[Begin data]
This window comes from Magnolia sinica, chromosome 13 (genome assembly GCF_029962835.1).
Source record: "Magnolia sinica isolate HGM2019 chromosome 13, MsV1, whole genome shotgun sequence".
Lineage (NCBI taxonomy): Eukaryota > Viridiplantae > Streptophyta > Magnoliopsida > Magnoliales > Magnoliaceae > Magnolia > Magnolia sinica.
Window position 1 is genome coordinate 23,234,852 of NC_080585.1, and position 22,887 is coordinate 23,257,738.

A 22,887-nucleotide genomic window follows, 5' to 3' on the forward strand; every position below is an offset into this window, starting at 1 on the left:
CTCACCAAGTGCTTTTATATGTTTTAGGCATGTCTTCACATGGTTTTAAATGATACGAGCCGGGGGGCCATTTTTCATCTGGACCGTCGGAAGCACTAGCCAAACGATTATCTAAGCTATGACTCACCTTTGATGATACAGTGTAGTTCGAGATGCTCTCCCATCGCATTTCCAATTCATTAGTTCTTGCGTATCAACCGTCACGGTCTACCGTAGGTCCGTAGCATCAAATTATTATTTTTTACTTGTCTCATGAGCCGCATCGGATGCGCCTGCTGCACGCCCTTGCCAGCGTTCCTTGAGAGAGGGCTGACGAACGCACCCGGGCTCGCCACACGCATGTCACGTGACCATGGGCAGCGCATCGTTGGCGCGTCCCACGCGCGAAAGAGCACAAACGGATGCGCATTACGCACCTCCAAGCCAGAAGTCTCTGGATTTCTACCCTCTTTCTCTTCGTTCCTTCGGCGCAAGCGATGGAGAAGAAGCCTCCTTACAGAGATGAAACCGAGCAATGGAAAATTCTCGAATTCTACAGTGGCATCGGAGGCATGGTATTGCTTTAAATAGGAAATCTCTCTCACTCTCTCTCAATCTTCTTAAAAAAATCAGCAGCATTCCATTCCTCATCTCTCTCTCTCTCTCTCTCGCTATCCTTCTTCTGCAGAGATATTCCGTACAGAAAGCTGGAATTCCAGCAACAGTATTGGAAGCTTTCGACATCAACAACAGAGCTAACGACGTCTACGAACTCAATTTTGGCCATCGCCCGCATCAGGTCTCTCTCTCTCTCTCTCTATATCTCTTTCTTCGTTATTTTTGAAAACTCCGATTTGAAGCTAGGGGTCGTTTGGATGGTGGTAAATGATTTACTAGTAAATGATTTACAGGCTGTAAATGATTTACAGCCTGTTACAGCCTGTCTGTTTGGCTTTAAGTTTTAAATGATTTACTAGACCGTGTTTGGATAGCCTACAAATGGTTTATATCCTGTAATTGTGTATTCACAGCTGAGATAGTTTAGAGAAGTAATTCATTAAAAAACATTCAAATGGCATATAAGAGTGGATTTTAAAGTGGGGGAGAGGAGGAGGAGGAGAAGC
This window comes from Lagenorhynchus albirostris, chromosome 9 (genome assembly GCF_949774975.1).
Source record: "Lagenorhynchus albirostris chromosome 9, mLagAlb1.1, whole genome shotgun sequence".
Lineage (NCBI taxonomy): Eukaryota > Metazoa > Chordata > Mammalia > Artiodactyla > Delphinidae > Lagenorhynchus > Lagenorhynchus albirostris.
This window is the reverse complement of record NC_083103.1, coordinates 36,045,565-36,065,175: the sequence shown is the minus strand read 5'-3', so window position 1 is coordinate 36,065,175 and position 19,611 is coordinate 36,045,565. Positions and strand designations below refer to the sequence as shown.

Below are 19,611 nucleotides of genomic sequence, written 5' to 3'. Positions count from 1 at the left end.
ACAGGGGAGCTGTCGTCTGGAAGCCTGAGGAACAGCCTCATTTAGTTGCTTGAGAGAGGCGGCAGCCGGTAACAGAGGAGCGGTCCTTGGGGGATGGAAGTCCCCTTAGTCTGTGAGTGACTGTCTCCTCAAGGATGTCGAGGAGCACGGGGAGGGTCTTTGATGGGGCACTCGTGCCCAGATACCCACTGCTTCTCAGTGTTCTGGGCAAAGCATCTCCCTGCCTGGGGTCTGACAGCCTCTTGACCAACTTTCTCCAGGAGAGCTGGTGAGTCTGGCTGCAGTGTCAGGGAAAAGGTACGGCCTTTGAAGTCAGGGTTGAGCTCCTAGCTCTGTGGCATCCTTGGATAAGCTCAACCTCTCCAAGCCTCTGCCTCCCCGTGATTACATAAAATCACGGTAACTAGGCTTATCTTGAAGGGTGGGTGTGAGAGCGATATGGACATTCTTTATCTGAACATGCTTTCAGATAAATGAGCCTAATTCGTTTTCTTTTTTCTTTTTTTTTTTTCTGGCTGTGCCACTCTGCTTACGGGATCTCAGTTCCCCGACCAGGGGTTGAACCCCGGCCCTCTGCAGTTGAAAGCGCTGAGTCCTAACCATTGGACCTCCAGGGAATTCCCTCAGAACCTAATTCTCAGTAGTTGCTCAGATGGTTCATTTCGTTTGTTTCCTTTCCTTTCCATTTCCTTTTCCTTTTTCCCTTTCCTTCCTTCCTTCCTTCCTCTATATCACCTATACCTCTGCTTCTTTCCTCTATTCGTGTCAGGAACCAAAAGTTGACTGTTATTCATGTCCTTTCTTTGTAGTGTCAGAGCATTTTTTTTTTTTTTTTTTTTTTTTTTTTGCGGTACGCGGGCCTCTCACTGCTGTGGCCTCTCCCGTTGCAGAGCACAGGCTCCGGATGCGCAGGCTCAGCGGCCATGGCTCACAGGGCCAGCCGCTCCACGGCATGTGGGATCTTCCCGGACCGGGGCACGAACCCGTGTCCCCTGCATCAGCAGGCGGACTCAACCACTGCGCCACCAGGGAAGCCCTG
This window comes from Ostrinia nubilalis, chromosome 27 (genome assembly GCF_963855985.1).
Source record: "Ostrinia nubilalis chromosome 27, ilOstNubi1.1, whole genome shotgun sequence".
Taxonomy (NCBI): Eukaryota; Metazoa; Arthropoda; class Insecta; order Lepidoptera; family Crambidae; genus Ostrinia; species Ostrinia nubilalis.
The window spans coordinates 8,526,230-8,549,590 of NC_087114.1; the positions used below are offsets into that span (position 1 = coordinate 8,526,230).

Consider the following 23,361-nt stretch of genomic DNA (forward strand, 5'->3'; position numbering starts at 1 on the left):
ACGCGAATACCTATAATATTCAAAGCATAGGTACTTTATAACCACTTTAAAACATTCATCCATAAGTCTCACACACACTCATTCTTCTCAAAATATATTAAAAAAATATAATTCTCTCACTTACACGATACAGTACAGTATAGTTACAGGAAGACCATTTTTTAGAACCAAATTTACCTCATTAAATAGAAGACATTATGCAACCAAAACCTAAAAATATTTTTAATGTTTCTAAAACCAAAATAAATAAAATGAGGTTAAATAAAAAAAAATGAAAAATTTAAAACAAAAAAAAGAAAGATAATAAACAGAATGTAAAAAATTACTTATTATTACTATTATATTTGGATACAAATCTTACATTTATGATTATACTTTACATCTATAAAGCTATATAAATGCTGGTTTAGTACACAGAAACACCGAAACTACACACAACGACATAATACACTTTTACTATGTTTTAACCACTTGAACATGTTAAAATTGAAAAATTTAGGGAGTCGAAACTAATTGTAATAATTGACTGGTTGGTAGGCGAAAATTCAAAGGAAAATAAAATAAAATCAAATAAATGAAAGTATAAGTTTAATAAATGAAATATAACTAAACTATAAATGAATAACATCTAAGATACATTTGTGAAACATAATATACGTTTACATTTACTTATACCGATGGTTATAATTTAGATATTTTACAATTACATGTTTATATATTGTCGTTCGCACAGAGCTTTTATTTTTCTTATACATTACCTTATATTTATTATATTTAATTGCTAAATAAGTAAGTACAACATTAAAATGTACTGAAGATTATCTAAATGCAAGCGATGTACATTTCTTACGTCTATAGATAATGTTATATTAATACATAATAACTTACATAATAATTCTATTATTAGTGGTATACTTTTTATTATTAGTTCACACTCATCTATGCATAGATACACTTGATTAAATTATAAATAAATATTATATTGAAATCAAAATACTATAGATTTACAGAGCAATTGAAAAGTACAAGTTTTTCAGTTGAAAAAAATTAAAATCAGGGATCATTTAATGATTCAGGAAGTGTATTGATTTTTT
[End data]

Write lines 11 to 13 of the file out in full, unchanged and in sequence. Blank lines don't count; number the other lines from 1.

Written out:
Below are 19,611 nucleotides of genomic sequence, written 5' to 3'. Positions count from 1 at the left end.
ACAGGGGAGCTGTCGTCTGGAAGCCTGAGGAACAGCCTCATTTAGTTGCTTGAGAGAGGCGGCAGCCGGTAACAGAGGAGCGGTCCTTGGGGGATGGAAGTCCCCTTAGTCTGTGAGTGACTGTCTCCTCAAGGATGTCGAGGAGCACGGGGAGGGTCTTTGATGGGGCACTCGTGCCCAGATACCCACTGCTTCTCAGTGTTCTGGGCAAAGCATCTCCCTGCCTGGGGTCTGACAGCCTCTTGACCAACTTTCTCCAGGAGAGCTGGTGAGTCTGGCTGCAGTGTCAGGGAAAAGGTACGGCCTTTGAAGTCAGGGTTGAGCTCCTAGCTCTGTGGCATCCTTGGATAAGCTCAACCTCTCCAAGCCTCTGCCTCCCCGTGATTACATAAAATCACGGTAACTAGGCTTATCTTGAAGGGTGGGTGTGAGAGCGATATGGACATTCTTTATCTGAACATGCTTTCAGATAAATGAGCCTAATTCGTTTTCTTTTTTCTTTTTTTTTTTTCTGGCTGTGCCACTCTGCTTACGGGATCTCAGTTCCCCGACCAGGGGTTGAACCCCGGCCCTCTGCAGTTGAAAGCGCTGAGTCCTAACCATTGGACCTCCAGGGAATTCCCTCAGAACCTAATTCTCAGTAGTTGCTCAGATGGTTCATTTCGTTTGTTTCCTTTCCTTTCCATTTCCTTTTCCTTTTTCCCTTTCCTTCCTTCCTTCCTTCCTCTATATCACCTATACCTCTGCTTCTTTCCTCTATTCGTGTCAGGAACCAAAAGTTGACTGTTATTCATGTCCTTTCTTTGTAGTGTCAGAGCATTTTTTTTTTTTTTTTTTTTTTTTTTTTGCGGTACGCGGGCCTCTCACTGCTGTGGCCTCTCCCGTTGCAGAGCACAGGCTCCGGATGCGCAGGCTCAGCGGCCATGGCTCACAGGGCCAGCCGCTCCACGGCATGTGGGATCTTCCCGGACCGGGGCACGAACCCGTGTCCCCTGCATCAGCAGGCGGACTCAACCACTGCGCCACCAGGGAAGCCCTG
This window comes from Ostrinia nubilalis, chromosome 27 (genome assembly GCF_963855985.1).